Business development: Reflecting on relationships

Are your SEG and community contacts more likely to take your call, join you for a quick virtual meeting or ghost you?

This past year has decidedly confirmed the belief that those with the strongest relationships with SEGs or within their community have more success in their outreach and communication. 

Drawing from the lessons of 2020, we have an opportunity to reflect on what we’ve learned about the quality of our relationships. Are we investing our time building relationships with the right people? How can we be more deliberate going forward to cultivate our relationships and build collaboration opportunities?

Here are some ideas about how we can take action and be in a better position to help.

Make a list: As with personal relationships, we must genuinely engage. Define where you need to focus cultivating relationships and then make time and build a process. Making a list is a great starting point. 

Take some time to think about who the influencers are within your field of membership. Do you have relationships with community leaders, the head of your local chamber and associations, or others where collaboration opportunities exist? In the HR world, do your contacts go beyond benefit managers to include executives and those who set employee wellness policy? Do you partner with benefit providers and others that serve the HR community?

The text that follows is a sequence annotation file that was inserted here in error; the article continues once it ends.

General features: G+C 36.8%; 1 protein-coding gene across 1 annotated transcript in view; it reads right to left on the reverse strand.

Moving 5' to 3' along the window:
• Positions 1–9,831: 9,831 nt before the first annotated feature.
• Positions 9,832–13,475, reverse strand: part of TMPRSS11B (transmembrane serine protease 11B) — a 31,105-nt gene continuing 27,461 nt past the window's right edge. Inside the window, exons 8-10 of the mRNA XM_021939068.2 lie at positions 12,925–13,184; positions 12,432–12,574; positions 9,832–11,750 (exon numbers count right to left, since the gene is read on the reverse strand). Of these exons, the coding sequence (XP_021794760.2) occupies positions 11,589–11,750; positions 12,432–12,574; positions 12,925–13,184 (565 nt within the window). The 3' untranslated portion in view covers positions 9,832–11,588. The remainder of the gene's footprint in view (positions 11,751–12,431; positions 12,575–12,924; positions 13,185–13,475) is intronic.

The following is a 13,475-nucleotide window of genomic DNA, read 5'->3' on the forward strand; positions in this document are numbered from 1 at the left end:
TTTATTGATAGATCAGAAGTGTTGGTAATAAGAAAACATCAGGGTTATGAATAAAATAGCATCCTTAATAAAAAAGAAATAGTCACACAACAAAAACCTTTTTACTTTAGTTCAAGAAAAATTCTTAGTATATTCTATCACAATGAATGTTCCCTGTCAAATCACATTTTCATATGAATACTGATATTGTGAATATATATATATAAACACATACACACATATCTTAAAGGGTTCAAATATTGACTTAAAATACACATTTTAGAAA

Find commonality and grow: Actively seek out commonality and connection points across different channels and interests. You probably have more outreach opportunities than you think just on LinkedIn. Where are the points of intersection within your network? When you have common LinkedIn connections and actively engage, people feel like they know you, establishing an initial foundation of trust. Find ways to bring people together to collaborate. Maybe start a networking group that includes others that serve the HR community or support a common cause that helps the community thrive? 

Get curious: I believe this is one of the most important qualities of a successful business development professional. Ask smart questions and listen – don’t pitch. Take the time to really listen and identify opportunities that will be a win-win for those you serve and your credit union. 

To make a significant impact strong relationships are required. This means that those we reach out to will call or email us back because they understand the value we provide and see us as a trusted problem-solving partner and resource. Now is the time to reflect and make a plan. Being more deliberate in cultivating multiple contacts and connections, opens the door to making a meaningful difference in our SEGs and the communities we serve.

Julie R Ferguson

Julie R Ferguson

Founded by Julie R Ferguson in 2009, JRF Consulting concentrates on growth and member engagement. Julie is very passionate about helping credit unions create and execute focused and results oriented ... Web: Details